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Doin’ the Charleston

Edmund Marsh

I WROTE RECENTLY about my wife’s lifelong love of traveling, and of my resolve to get in step with her as she resumes her rambles. To that end, earlier this summer, I drove our family to Charleston, South Carolina, to attend the retirement ceremony for my cousin Chris, and to see a bit of the city, to boot.

As our departure time approached, we learned that the original schedule for retirement day had been altered. Chris advised my wife that he understood if we wanted to change our plans. She assured him she wouldn’t miss an event that got her stay-at-home family—my daughter and me—to travel somewhere, anywhere, and especially to Charleston. She’s enamored of the city, but for years has been unsuccessful at enticing me to accompany her there for a tour. Chris’s big day was just the lure to get me out of the house and into the car.

After a morning drive from our home near Atlanta, we began our Charleston excursion with a tour of the U.S.S. Yorktown, a World War II-era aircraft carrier resting permanently at Patriots Point. We explored the ship from engine room to captain’s chair, including a stroll on the flight deck to investigate the variety of aircraft on display. Along the way, we tried to imagine the sailors and naval aviators at work in dangerous locations far removed from the quiet of Charleston Harbor.

The next day was devoted to helping Chris and his friend Matt say so long to the United States Air Force in a dual retirement ceremony. Their lives have been intertwined for years. They graduated college together and were commissioned as Air Force officers on the same day. After spending much of their 22 years of active and reserve service together, they were now sharing their retirement date. They even fly for the same commercial airline.

Retirement day for the two friends began with a final flight down the South Carolina coast, accompanied by a hand-picked crew of Air Force comrades. Back on the ground at Joint Base Charleston, family and friends stood on the flightline to watch the men maneuver their C-17 for a last flyover as military pilots. After they landed and following the traditional drenching of the pilots with ice water, all were invited aboard to see this remarkable aircraft.

Inside the plane, faces were beaming, including those of the retiring pilots. I knew Chris was looking forward to retirement from the Air Force, but he told me his feelings were “bittersweet.” Later, at the actual ceremony, I caught a glimpse of what he meant. As their service records were recounted, it dawned on me that these men were part of history. They’d risked their lives to save the lives of others while participating in a long list of military and humanitarian missions.

Some of the missions were secret, but one made the headlines. In August 2021, the reservists of Charleston’s 701st Airlift Squadron of C-17s played a big role in the U.S. effort to move Afghan refugees out of harm’s way. Tens of thousands of lives were saved, and one life breathed her first breath aboard an airplane in flight from Kabul to Qatar. My family had the opportunity to speak with Leah, the C-17 loadmaster who helped deliver the baby girl. As she recounted the evacuation, my thoughts again turned to the serious nature of the jobs that military men and women take in stride as part of their workday.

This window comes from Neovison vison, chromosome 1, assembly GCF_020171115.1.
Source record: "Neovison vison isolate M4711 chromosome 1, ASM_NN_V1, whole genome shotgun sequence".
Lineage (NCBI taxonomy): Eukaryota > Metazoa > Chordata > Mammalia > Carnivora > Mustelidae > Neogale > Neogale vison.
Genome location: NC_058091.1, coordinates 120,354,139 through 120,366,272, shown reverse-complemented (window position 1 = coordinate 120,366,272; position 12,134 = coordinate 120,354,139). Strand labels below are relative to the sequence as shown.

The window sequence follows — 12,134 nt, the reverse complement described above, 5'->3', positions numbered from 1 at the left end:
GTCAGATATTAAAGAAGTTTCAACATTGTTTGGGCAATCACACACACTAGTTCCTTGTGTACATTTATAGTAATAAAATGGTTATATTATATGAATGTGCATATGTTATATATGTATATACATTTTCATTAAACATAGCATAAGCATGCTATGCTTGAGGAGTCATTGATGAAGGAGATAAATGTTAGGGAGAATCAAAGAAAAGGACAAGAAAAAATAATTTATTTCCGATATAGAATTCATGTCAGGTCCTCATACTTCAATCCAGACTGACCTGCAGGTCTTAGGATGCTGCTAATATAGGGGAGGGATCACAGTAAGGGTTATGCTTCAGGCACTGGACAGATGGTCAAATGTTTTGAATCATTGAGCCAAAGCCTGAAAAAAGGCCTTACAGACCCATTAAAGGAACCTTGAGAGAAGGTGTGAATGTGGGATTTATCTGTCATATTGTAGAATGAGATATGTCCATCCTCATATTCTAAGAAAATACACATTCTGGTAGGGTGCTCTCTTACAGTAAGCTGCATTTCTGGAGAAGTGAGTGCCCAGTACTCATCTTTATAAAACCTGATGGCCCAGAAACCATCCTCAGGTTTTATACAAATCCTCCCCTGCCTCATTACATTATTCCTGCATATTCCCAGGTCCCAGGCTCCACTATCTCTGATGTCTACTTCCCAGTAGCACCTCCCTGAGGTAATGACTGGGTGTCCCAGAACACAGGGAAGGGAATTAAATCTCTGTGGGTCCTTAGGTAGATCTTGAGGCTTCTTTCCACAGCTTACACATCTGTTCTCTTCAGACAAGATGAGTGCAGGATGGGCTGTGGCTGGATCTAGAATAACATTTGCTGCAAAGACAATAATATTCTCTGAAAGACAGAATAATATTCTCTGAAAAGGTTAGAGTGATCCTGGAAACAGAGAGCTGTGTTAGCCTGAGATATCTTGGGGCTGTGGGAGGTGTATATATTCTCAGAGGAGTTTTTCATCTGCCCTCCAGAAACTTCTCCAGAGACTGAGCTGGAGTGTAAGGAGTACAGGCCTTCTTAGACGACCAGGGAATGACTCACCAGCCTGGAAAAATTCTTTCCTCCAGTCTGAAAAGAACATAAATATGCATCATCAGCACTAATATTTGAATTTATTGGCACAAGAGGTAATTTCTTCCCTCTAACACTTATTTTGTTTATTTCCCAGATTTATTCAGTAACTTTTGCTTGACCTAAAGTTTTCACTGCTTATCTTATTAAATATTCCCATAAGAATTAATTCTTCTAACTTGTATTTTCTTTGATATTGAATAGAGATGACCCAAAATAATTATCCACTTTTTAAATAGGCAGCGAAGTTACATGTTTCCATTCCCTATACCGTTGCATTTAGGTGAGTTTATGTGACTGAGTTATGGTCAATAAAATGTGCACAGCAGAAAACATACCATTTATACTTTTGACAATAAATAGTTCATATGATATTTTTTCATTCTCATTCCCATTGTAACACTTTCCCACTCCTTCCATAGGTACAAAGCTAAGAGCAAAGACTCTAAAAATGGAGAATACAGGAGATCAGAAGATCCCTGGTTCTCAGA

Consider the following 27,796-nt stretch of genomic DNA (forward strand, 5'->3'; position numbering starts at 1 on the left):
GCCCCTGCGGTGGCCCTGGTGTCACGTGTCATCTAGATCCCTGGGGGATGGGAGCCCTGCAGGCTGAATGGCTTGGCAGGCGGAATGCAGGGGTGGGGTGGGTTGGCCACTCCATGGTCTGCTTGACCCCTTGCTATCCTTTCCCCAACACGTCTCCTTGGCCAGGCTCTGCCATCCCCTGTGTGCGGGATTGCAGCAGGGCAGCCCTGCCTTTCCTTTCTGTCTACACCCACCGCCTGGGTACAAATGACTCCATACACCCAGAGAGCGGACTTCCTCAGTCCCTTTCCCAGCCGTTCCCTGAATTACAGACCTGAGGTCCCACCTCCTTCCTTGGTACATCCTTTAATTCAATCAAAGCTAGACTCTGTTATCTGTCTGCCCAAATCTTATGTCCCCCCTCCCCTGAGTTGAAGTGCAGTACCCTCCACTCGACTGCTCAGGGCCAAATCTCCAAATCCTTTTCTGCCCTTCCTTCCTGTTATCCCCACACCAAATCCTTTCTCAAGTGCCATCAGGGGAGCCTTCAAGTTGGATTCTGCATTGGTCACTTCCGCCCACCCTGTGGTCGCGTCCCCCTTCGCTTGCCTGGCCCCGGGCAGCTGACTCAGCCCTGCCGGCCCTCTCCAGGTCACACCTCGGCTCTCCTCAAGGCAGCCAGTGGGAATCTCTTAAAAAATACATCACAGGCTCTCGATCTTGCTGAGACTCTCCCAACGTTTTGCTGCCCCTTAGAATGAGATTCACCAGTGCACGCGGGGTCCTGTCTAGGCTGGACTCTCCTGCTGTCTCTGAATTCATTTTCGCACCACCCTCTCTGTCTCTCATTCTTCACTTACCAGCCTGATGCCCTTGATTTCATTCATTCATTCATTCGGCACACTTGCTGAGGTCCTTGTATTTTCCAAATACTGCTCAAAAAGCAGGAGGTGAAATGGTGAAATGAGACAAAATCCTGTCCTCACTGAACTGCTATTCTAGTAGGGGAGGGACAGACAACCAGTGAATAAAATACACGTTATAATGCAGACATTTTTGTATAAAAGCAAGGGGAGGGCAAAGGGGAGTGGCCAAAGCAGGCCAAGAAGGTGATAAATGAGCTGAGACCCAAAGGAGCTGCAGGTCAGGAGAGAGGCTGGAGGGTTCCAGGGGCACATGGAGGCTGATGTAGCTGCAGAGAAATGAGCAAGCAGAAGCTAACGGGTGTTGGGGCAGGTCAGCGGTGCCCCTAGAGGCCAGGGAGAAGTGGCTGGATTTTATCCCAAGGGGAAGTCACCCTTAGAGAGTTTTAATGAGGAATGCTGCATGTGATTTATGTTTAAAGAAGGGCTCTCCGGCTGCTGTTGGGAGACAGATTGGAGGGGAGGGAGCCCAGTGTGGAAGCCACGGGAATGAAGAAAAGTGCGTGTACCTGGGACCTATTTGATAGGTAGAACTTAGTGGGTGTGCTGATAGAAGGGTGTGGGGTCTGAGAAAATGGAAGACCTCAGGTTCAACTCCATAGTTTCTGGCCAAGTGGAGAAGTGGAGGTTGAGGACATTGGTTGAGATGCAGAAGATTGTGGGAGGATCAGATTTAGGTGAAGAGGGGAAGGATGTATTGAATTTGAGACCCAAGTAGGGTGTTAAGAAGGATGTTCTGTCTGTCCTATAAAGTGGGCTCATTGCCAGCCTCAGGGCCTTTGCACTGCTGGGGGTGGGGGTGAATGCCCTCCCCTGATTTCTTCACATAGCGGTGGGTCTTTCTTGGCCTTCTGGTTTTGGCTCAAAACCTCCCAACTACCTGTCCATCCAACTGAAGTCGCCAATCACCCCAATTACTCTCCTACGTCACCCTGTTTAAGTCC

Even in civilian life, tough work is often easier when the load is shared among friends. Demanding jobs that help others can also bring great satisfaction. Research shows that camaraderie and sense of purpose are the two aspects of the work world that retirees miss the most. Research also shows this is especially true for military veterans, who are particularly vulnerable to feelings of loss after separating from organizations where collaboration, teamwork and trust sometimes mean life or death. I hope Chris’s and Matt’s tenure as reservists, with one foot in the Air Force and the other in the mundane world the rest of us occupy, helps ease their transition.

On our final morning in Charleston, the Marsh family sallied forth from the visitor center on a four-mile jaunt that looped down King Street to White Point Gardens, then around the Battery and Rainbow Row.  Along the way, the ladies window-shopped Louis Vuitton, Gucci and other high-end stores, while I reminded them that the best sights were still ahead. The real draw for us all was the distinctive Charleston architecture, with beautiful gardens nestled between homes that date from as early as the mid-18th century.

To prepare for the drive home after our stroll, we had planned to lunch at highly recommended Hyman’s Seafood, but opted instead for tasty Thai food served directly across Meeting Street from the iconic restaurant. No matter. I’ll add great Charleston seafood to my list of reasons to revisit this charming city.

Ed Marsh is a physical therapist who lives and works in a small community near Atlanta. He likes to spend time with his church, with his family and in his garden thinking about retirement. His favorite question to ask a young person is, “Are you saving for retirement?” Check out Ed’s earlier articles.

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